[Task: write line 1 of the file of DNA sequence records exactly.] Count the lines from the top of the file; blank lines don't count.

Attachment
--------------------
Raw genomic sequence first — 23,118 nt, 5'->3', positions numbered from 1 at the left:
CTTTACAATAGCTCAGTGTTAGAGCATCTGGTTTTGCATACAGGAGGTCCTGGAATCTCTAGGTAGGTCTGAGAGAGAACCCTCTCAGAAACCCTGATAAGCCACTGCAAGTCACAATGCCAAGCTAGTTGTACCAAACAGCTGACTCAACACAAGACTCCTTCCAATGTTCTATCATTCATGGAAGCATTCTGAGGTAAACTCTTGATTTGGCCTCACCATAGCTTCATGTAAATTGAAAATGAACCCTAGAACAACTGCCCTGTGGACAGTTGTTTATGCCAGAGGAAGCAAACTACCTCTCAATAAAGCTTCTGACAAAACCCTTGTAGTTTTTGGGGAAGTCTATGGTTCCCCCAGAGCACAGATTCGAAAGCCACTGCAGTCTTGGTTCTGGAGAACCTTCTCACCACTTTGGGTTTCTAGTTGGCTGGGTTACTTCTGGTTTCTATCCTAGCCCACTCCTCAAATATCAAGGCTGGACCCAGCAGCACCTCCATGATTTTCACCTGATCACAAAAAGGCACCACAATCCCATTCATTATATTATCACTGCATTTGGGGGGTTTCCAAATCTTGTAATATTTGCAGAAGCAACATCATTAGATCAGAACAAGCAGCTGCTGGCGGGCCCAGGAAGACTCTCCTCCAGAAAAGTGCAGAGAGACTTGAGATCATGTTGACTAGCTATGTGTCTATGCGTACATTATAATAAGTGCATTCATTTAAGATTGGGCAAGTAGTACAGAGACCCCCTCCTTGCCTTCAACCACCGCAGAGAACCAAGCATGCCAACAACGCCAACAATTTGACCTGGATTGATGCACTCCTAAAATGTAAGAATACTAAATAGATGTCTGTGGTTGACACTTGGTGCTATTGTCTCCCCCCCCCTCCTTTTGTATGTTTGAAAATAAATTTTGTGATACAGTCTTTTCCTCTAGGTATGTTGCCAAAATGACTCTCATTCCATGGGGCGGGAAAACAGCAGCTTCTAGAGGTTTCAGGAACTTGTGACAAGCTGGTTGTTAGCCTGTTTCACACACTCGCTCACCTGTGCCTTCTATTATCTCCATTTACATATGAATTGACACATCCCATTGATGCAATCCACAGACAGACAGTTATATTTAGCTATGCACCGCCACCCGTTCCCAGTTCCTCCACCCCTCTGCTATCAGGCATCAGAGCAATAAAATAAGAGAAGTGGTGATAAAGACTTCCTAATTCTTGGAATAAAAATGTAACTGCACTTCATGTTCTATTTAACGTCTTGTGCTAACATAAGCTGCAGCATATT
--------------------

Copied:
Raw genomic sequence first — 23,118 nt, 5'->3', positions numbered from 1 at the left: